$20M incubator, accelerator planned at NSU
n an effort to expand Broward County's burgeoning startup and technology sector, the Nova Southeastern University Board of Trustees has unveiled plans for the NSU Broward Innovation Center, a 60,000-square-foot incubator and accelerator project.
The goal, they said at a gathering of about 100 local business leaders Monday, is to elevate Broward County as a national technology hub.
The project would require an initial investment of $20 million, including $13 million to construct the center at the Alvin Sherman Library on NSU's Davie campus. NSU said the project would help attract and retain talent in the technology sector and assist new, innovative companies to grow locally. The initiative is also expected to benefit large technology companies already based in Broward – such as Magic Leap, e-Builder, Citrix Systems, Motorola Solutions and Hotwire Communications – that are adding to their workforces.
"We'll know we're successful when the dollar level of angel investors and [venture capital firms] go up in this community. That is what will identify us as a technology hub," said Alan Levan, chairman of the NSU Board of Trustees. "As that word gets out and people want to be here to help create this, then the entrepreneurs will take hold and they will open their own innovation centers, and it becomes a massive community effort."
The NSU Broward Innovation Center would include an "Innovation Space" that would operate as an incubation and accelerator area to develop high-tech prototypes and software. It would also include a pitch room. The center's "Collaboration Space" would include space for events and co-working units, and its "Showcase Space" would house bootcamps, conference rooms and mentoring services.
The center is expected to be self-sustaining within five years, with an annual operation budget between $2 million and $3 million. Revenue opportunities include patents, licensing and research projects; multiple bootcamps annually, each with 15 enrollees who pay $10,000; community incubator offices that would bring in $126,000 annually; and co-working spaces that would create an annual revenue stream of $360,000.
The community incubators will host up to seven early-stage businesses. Applicants will be vetted by NSU staff and attend complimentary bootcamps and seminars on campus. They would also receive free legal counsel.
For the "Shark Accelerators," the center's accelerator program, the application process will be competitive and provide selected NSU startups with the resources to develop business plans and investment presentations. The center will help those startups secure funding, and their founders will attend bootcamps at the center and receive legal counsel.
The center will have full-time staff consisting of an executive director, administrative coordinator, and departments in events and marketing, PR and liaison services, which NSU says is not offered elsewhere in Broward County.
NSU plans to put $5 million toward the project, and will ask the county for $5 million. Federal and state funding, along with corporate and individual donations, are expected to fund the remaining $10 million required to complete the project. Ideally, the NSU Broward Innovation Center would open by fall 2019, Levan said. It needs to get on the Broward County agenda for further funding approvals.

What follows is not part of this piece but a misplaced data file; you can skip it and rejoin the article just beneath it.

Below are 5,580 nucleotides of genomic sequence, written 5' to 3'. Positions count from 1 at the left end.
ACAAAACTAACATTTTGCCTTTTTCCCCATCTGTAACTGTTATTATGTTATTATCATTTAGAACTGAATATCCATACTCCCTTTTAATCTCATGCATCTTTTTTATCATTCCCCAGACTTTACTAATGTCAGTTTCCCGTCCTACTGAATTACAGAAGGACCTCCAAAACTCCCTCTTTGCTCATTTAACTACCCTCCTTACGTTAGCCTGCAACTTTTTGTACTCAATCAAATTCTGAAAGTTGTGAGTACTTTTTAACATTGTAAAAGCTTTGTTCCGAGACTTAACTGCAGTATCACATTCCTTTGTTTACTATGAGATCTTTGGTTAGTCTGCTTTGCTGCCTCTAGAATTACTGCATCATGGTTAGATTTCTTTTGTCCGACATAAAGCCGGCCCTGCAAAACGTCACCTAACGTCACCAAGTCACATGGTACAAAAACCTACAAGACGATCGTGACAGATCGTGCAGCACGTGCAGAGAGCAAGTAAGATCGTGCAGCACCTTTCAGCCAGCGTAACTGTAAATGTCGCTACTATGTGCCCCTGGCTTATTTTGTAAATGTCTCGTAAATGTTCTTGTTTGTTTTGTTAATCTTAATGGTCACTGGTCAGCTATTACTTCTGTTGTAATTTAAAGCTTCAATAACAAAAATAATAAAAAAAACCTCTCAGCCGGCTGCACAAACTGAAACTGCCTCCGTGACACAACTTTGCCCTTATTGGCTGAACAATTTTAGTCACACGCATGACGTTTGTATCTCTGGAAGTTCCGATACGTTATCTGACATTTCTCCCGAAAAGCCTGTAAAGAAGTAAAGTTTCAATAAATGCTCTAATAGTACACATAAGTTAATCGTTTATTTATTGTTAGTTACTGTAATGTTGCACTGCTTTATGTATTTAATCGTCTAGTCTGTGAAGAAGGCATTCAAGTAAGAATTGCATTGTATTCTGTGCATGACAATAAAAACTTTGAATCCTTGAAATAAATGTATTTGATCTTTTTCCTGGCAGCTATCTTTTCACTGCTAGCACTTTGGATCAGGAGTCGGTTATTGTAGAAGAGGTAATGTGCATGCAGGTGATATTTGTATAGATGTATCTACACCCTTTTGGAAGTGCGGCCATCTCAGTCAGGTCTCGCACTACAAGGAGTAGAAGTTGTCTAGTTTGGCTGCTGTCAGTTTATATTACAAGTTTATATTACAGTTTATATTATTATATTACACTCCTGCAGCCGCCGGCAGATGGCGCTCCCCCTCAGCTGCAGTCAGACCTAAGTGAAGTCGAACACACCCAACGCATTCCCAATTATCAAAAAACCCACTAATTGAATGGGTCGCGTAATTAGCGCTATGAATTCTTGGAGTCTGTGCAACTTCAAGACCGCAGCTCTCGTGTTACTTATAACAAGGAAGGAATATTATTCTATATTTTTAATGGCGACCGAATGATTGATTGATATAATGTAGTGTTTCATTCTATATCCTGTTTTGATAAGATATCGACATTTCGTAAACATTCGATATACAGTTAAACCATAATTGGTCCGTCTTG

"We believe that NSU can be a catalyst for attracting recognition to Broward County as a technology hub," Levan said. "It requires branding, and it requires dedicated incubator space and a focal point for technology in the county. The interesting thing is so much of this technology already exists here, but it’s just not recognized as being here in any of the metro studies that are being done. It’s our objective to provide that catalyst."
The executives in attendance were asked to give their input into the project and potentially lend their expertise in some way to the venture.
Andrew Duffell, president and CEO of the Research Park at Florida Atlantic University, said he sees potential for collaborations with his organization, which serves as a hub for startups, research and development. The Research Park already partners across county lines with local universities for initiatives such as marine research.
"This is really exciting," Duffell said. "The more resources we can offer for entrepreneurs, the better."
Kareen Boutros, executive director of the Broward Workshop, said the more than 100 CEOs who belong to her nonprofit business organization need this project to come to fruition.
"These CEOs are major supporters because they're looking for this. They want to invest in startups and scale ups," she said. "It's long overdue, and this will hopefully put us on the map as a technology hub, where we rightfully belong."
NSU President George Hanbury said the project needs the support of South Florida's business community.
"This can’t just be a project with NSU and Broward County government," Hanbury said. "The angels need a place to come hear the presentations, the VCs need to know where they can come and see presentations, and entrepreneurs need to know where they can go for resources or patent development."